Breaking It Down: Who won Season 14 of American Idol came down to one thing and Nick Fradiani had “It”

Hunk City reigned supreme

Hunk City reigned supreme

The one reason Nick Fradiani deserved to beat Clark Beckham for the American Idol Season 14 title happened in the opening number.

With Fradiani and Beckham singing with Fall Out Boy, the appearance started to look like the old Sesame Street bit of “One of These Things Is Not Like The Other.”

In the center, Patrick Stump, the formerly-fat-now-skinny front man of the band whose song tattooed itself to the brain of every male sports fan during the college football season.

On stage right, Fradiani, looking every bit the star, singing and directing the crowd to have as much fun as he was.

Stage left, Clark Beckham, looking out of place, like the dude sitting in the corner of room at a party waiting for someone he knows to arrive.

There it was. We had the rock star, an Idol who looked like a rock star and another who looked like he couldn’t wait to get off stage as fast as possible.

Who would you have picked to win?

Fradiani looked the part of the rock star the second he stepped on the American Idol stage and last night was just a giant exclamation point on what everyone already knew.

Did he have the best voice? Nope. Was his stage performances better than everyone’s? Nope. But you know what he had that nobody else could match? That ‘It’ Factor that turns American Idol contestants into bona fide rock stars (BOOM LATIN IN YOUR FACE).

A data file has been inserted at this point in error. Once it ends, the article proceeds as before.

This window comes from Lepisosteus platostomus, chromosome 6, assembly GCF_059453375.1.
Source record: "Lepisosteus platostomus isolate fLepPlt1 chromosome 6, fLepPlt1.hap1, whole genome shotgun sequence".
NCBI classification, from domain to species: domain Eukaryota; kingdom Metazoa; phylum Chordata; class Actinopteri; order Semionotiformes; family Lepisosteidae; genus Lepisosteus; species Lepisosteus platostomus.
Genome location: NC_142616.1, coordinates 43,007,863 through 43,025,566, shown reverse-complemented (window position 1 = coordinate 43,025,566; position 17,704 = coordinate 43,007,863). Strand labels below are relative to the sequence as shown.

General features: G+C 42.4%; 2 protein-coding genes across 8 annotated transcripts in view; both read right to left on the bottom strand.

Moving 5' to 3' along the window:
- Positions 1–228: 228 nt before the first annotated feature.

Without interviewing the guy I can’t really confirm, but my guess is Nick went into American Idol with a plan and he stuck to the plan. I’m sure all the Idols have a plan, but like Mike Tyson said, everyone has a plan until they get punched in the mouth. One thing or another went wrong – a critique, a missed noted, whatever – and some of the competitors tried to make up for it instead of staying true.

Nick never strayed too far from his plan. His song selections were never perfect, but they were always good. His on-stage energy and charisma made up for his vocals – dude’s got a good voice, but if this was the Idol of old where vocal ability mattered the most, Nick’s not getting past Rayvon Owen, Quentin Alexander or Clark – and turned what should have been ordinary performances into something you remembered.

His final night on the Idol stage was the most impressive and showed everyone he really deserved to win. He looked like he could have replaced Stamp as the lead singer of Fall Out Boy and in his last performance, a duet with Andy Grammer, you couldn’t tell who was the rock star and who was the guy trying to win American Idol (part of that could have been the fact that they both looked like they were made at the same Hot WGWG Factory).

So will it translate into future fame? My guess is yes. While music snobs across the interwebs bemoan the WGWG, the fact is those are the guys who make the best music and those are the guys people pay to see. Is anyone applauding the musicianship of some of last night’s performers like Pitbull, Chris Brown, Prince whatever or even J-Lo, who simply played a backing track, pretended to sing and danced? No.